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Special ed, COVID and legal challenges...what should you know?

Districts continue to wrangle with the impact of COVID – and making determinations on how school year 20-21 should go forward. Nothing is off the table – but what is most certainly still on the table is delivering FAPE to students with disabilities regardless of what method of instruction is taking place in your local educational agency (LEA). This quick blog post will bring you up to date on Office of Special Education Programs (OSEP) guidance regarding the delivery of special education services as well as current legal cases that involve COVID and the delivery of special education and 504 plans to students across the country. To understand this more completely, one needs to understand the legal language of IDEA, in particular, the terms procedural and substantive violations.


Procedural violations are those violations that impact child find – a district’s obligation to identify, evaluate and determine eligibility of any student. Procedural violations also include timelines associated with evaluation, including annual reviews and the IEP development process. This includes protection of parental participation in the IEP process, i.e. changes to the IEP being made without parental consent and the IEP team have the required composition of members.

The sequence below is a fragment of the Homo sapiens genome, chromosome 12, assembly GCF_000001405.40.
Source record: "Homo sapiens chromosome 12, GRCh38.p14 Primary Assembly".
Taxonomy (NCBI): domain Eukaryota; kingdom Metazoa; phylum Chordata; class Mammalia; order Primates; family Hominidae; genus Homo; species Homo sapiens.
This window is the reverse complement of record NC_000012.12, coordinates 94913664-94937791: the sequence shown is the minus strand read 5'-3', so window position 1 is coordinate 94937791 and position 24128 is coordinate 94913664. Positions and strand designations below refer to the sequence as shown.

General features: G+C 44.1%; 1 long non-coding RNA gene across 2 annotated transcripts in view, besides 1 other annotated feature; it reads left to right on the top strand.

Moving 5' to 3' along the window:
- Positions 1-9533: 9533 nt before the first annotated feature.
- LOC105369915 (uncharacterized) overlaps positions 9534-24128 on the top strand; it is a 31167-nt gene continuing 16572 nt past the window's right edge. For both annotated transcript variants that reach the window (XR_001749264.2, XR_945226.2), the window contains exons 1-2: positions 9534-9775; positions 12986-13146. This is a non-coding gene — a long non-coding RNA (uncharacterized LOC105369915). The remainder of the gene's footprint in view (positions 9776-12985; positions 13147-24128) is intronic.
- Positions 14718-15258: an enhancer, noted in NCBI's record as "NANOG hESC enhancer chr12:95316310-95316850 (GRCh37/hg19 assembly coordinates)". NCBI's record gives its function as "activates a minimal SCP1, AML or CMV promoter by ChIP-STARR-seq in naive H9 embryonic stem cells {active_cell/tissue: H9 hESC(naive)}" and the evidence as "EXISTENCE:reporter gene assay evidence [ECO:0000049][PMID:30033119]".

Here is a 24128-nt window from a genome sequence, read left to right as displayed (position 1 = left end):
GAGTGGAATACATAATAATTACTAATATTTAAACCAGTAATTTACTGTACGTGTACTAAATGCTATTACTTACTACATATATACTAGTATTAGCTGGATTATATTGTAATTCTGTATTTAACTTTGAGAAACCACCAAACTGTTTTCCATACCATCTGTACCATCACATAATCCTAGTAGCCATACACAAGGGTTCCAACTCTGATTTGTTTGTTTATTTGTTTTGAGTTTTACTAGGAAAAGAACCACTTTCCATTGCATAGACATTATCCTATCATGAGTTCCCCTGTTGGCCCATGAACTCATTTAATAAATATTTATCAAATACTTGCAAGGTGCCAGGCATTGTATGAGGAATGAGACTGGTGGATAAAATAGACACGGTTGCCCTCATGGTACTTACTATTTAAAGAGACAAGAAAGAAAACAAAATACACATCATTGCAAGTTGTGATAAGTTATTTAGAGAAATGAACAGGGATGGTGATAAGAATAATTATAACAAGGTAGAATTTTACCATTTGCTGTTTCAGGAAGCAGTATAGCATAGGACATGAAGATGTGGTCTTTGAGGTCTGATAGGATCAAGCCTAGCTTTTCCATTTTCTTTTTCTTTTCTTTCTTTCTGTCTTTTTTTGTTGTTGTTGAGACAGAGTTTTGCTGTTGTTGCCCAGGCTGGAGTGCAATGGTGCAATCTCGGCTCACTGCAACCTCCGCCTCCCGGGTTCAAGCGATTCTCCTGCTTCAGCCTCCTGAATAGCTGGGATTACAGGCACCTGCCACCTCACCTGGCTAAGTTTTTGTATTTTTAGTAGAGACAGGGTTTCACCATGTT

Substantive violations are those violations aligned with IEP content, its implementation and the conference of “educational benefit and a reasonably calculated IEP. Also included is LRE- that the student was not educated in his/her least restrictive environment.

What elements of IDEA have particular bearing on instruction and COVID? (1) Child find, which includes evaluation and eligibility determination, (2) FAPE and LRE, and (3) the need for compensatory services. (Zirkel, 2020). Under FAPE, the two most common FAPE issues related to COVID are (1) procedural violations and (2) failure to implement the IEP. For procedural FAPE, which typically starts with a due process hearing, this question must be answered: did the LEA violate one or more procedural requirements and if so, did it result in a substantive loss (see above) to the student or interference with parental participation? For Failure to Implement (FTI), the legal approach requires proof of a material or more than minor shortfall (in implementation) and is generally handled by a Written State Complaint.


In March, the United states Department of Education issued guidance to public schools ( regarding FAPE- that during distance learning, schools must ensure to the greatest extent possible a student with a disability can be provided special education and related services as indicated by the student’s IEP. When school resumed, each LEA would make a determination whether and to what extent compensatory services would be need to make up for any regression or student losses on an individual basis.